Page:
One of my favorite parts of the PGA Merchandise Show has nothing to do with merchandise. Rather, it is the time during the week when the Association hands out its annual awards to club professionals. That’s because I appreciate the PGA members who do so much for the game, and I like it when they are recognized for their fine work. I will truly relish the program this week because professionals from the PGA Metropolitan New York Section, which is where I have long hung my golf visor, are taking two of the five awards being meted out. One is for Teacher of the Year, which is going to Michael Breed. The host of The Golf Fix television show, he served for many years as head professional at the Sunningdale Country Club before recently moving across the Hudson River to open a golf academy at the Manhattan Woods Golf Club. And the other is the Horton Smith Award, which is being given to Carl Alexander, director of golf at the Country Club of Purchase. Those presentations come two months after John Kennedy, head professional at the Westchester Country Club, accepted the PGA’s Patriot Award for commitment and dedication to members of the U.S. military. That means the Met Section, which is only one of 41 PGA sections in the U.S., has captured three of the Association’s 10 national awards for 2012. That’s an impressive feat, and so is the fact that the Met Section, which is headed by the esteemed Charlie Robson, has been doing so well for so long. Two years ago, for example, Kennedy won the Horton Smith, while Nelson Long from the Century Country Club was honored with the Bill Strausbaugh Award, given to PGA members for exemplary leadership and service. Over the years, Met Section professionals have won 24 national PGA awards, which give them a record roughly comparable to that of another sporting powerhouse in the area, the New York Yankees. I learned to play golf in the Met Section, from PGA pros Dave Paterson and Rick Whitfield, Ed Sabo and Mike Downey, Jack Druga and Dave Renzulli. I’ve also teed it up at many of its courses. And it was through those experiences that I developed my deep admiration for the PGA professional. For being accomplished athletes and selfless teachers. For the joy they take in bringing others into golf and enhancing their love for the sport. For spending hours with their players in hopes of making them better. I could also see they were just as dedicated to training their assistants, so those young men and women could go on to top jobs one day and carry on the good work of their mentors. And I marveled at the way they so deftly handled political situations at their places of business so crazy they made Washington D.C. seem functional. More than anything else, I have always been impressed by the versatility of the PGA professionals there. The Met Section has long believed that its members should have all the goods. That they are able to play at an extremely high level and also teach touring pros as well as rank beginners. That they can properly fit members with clubs and balls, stock their shops with the finest apparel and smoothly run tournaments of all sizes and formats. I also like the sense of history that pervades there. Met Section professionals know the PGA was founded in New York in 1916. They are also aware of the great professionals who have worked at clubs in that region. Men like Gene Sarazen, Paul Runyan and Claude Harmon. It was where Harry Cooper and Craig Wood gave lessons and sold clubs. Even Ben Hogan toiled in the Met Section for a spell, as an assistant and a head pro at Century. So, there is a deep recognition among professionals of their predecessors, and an understanding among the current generation that they must strive to be just as good – and to train their assistants to be equally as strong down the road. The quality of the clubs and courses make an impression as well. After all, the Met Section is the home of places like Winged Foot and Shinnecock Hills, Baltusrol and the National Golf Links of America. Their courses regularly host major competitions, which is a testament not only to the design and conditioning of the layouts but also to the professionals who can help run such notable events. Those retreats also are populated with members who have been enormously successful in life and know the game of golf well. As a result, they expect a lot from their professionals. That has a way of elevating performance, as does what can best be described as “the New York factor.” Frank Sinatra was right when he sung that those who make it there can make it anywhere, and the demands the area puts on its denizens to excel are quite high. No matter what their occupations. I am a big fan of PGA club professionals in general. But I have a particularly strong affinity for those from the Met Section. And I congratulate this year’s award winners as well as the ones who have been honored in the past.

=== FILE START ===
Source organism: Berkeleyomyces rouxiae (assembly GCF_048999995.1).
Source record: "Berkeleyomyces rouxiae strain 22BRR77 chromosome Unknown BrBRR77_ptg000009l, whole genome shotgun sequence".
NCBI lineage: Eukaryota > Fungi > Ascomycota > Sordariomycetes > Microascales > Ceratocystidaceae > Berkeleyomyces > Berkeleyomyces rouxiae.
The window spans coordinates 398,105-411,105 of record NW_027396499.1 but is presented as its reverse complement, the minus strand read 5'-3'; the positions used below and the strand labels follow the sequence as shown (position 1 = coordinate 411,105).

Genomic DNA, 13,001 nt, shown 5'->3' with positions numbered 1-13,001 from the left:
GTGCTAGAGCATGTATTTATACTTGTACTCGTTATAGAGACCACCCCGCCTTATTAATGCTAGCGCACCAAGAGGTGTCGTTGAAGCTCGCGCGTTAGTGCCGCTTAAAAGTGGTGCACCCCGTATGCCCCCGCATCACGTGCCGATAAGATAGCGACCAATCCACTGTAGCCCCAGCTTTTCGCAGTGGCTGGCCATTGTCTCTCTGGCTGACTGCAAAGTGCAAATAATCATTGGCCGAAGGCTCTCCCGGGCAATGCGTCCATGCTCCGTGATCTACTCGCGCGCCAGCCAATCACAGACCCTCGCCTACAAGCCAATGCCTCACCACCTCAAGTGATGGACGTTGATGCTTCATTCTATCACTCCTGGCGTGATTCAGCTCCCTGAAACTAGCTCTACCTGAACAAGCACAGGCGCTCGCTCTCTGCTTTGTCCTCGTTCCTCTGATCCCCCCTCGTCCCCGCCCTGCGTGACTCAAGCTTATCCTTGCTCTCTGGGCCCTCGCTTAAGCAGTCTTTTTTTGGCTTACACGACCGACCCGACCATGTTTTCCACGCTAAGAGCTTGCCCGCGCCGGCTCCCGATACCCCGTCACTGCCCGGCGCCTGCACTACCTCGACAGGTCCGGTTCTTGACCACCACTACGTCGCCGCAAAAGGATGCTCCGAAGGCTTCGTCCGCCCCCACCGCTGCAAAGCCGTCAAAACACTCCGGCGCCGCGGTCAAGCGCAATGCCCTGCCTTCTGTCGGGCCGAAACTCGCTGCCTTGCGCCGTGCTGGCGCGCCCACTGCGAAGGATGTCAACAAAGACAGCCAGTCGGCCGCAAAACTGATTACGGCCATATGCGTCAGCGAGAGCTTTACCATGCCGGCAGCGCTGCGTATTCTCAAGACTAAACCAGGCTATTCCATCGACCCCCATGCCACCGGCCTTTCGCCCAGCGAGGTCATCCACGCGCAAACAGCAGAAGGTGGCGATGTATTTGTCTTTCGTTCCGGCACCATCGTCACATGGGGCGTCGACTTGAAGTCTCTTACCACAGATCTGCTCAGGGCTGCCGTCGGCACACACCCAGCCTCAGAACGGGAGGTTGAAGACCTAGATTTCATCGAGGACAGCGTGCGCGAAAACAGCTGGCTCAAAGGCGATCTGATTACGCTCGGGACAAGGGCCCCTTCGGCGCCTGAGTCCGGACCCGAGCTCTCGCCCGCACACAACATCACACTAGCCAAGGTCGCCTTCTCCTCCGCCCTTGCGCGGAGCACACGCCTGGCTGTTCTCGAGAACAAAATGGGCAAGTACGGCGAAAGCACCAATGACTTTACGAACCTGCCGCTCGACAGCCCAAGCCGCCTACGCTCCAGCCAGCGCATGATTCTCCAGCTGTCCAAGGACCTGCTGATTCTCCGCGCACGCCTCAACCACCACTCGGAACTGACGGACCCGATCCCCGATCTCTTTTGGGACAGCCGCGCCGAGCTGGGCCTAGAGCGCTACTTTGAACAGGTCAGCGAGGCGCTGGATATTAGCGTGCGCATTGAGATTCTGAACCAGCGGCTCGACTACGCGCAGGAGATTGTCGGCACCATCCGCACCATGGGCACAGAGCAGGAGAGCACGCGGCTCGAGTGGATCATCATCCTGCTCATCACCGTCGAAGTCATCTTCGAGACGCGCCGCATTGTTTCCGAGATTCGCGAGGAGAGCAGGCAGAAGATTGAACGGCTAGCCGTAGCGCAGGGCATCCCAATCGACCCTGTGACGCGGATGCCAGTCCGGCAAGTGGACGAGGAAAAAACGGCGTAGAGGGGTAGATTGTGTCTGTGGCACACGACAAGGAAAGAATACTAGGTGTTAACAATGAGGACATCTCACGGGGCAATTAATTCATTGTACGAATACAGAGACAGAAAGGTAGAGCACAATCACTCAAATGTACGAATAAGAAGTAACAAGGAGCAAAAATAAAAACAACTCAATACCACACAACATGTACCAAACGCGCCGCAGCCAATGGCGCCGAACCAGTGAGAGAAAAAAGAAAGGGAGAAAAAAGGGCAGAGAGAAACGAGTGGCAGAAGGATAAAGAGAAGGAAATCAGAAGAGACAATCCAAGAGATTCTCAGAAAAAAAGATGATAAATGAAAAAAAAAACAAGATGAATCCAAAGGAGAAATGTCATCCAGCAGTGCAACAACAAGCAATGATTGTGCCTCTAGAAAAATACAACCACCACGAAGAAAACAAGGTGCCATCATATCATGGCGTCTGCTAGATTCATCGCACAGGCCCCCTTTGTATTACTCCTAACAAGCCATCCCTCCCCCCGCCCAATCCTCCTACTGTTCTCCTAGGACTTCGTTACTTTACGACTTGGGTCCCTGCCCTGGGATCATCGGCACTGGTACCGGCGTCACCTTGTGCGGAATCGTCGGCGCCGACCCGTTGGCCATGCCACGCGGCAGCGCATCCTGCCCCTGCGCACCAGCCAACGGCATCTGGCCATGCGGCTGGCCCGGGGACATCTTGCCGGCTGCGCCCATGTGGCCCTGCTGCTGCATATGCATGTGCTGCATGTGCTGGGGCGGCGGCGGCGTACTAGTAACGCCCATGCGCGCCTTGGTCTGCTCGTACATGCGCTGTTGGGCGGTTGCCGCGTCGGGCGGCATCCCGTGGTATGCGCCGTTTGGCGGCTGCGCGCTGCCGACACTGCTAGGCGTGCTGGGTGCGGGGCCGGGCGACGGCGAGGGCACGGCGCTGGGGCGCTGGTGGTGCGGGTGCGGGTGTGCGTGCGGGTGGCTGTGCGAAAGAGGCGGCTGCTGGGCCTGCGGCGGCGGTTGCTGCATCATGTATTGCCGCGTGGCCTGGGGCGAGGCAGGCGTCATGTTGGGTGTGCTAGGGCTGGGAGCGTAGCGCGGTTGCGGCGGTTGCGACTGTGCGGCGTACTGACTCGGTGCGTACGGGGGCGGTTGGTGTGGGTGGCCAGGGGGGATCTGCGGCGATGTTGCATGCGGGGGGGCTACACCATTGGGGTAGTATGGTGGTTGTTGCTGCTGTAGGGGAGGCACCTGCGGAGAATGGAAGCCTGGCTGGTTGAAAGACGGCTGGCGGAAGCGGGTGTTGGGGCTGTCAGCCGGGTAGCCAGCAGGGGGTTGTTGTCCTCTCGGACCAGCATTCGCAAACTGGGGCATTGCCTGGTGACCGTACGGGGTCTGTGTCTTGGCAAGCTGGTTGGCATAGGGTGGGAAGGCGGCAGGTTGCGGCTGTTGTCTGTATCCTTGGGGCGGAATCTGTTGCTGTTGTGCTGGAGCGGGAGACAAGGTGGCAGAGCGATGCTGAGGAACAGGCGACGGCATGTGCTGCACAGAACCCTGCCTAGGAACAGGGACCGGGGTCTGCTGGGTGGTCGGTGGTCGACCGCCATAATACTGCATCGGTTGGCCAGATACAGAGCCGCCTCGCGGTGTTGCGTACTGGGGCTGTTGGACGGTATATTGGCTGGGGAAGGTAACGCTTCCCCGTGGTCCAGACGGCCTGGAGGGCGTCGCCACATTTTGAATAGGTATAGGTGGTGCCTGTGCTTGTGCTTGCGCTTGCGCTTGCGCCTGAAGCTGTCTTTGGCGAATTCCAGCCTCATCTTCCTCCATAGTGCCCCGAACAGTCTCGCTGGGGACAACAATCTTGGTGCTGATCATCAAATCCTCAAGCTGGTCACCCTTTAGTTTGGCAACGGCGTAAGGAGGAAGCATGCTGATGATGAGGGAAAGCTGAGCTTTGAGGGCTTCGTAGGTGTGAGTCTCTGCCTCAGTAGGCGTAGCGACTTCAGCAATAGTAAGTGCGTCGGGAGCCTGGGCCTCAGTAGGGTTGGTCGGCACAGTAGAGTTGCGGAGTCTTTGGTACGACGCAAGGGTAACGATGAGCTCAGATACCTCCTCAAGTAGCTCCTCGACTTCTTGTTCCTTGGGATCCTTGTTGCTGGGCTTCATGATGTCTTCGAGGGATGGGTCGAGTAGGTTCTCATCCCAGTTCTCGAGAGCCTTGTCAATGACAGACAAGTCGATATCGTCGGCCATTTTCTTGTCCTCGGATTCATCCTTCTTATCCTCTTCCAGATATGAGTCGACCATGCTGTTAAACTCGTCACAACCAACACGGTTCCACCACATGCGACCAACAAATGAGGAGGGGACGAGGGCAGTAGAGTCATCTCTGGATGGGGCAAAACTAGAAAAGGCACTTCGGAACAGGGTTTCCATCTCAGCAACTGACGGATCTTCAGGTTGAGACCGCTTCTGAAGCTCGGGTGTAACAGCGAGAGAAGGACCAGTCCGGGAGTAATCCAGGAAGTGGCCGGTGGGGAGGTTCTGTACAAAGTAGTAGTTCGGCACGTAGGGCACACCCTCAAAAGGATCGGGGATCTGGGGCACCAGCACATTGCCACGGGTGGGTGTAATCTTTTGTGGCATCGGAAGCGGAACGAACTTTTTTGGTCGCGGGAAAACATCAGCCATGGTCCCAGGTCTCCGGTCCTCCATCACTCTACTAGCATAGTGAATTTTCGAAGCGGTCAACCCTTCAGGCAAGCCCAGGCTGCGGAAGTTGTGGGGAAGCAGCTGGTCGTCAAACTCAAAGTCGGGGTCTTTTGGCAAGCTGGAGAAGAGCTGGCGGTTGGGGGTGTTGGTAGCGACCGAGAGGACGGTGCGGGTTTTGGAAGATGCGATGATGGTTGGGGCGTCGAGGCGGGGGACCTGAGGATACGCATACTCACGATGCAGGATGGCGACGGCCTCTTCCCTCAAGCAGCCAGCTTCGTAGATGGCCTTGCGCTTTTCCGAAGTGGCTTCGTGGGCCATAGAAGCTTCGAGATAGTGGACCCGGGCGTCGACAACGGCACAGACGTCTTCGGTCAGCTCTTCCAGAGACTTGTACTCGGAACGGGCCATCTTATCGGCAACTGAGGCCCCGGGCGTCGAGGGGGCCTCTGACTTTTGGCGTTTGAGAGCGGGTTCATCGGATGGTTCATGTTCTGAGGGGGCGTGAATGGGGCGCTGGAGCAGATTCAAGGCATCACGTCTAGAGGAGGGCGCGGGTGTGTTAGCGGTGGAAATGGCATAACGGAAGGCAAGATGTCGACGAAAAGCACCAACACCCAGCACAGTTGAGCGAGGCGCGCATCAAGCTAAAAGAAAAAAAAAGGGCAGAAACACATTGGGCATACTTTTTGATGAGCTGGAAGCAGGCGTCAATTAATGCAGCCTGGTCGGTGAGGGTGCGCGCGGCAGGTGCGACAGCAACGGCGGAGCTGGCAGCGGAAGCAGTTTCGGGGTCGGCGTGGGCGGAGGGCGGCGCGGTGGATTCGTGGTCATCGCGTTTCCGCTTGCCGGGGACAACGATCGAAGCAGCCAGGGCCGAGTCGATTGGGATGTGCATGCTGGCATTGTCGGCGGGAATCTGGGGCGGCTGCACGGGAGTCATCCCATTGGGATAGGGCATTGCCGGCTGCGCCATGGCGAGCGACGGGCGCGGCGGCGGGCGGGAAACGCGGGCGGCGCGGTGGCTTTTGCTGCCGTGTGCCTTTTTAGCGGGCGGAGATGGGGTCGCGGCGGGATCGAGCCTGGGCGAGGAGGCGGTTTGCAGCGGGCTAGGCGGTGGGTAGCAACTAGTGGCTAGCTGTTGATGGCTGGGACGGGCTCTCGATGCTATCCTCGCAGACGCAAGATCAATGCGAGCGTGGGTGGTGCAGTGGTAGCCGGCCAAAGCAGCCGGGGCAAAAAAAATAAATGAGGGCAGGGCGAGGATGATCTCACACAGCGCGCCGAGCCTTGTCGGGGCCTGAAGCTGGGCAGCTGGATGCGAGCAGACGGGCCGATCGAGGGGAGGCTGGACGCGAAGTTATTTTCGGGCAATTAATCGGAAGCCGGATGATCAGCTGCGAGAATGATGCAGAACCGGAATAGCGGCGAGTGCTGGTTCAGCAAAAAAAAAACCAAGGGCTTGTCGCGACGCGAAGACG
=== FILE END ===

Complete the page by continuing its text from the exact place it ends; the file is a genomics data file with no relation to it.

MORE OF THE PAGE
Well done, guys.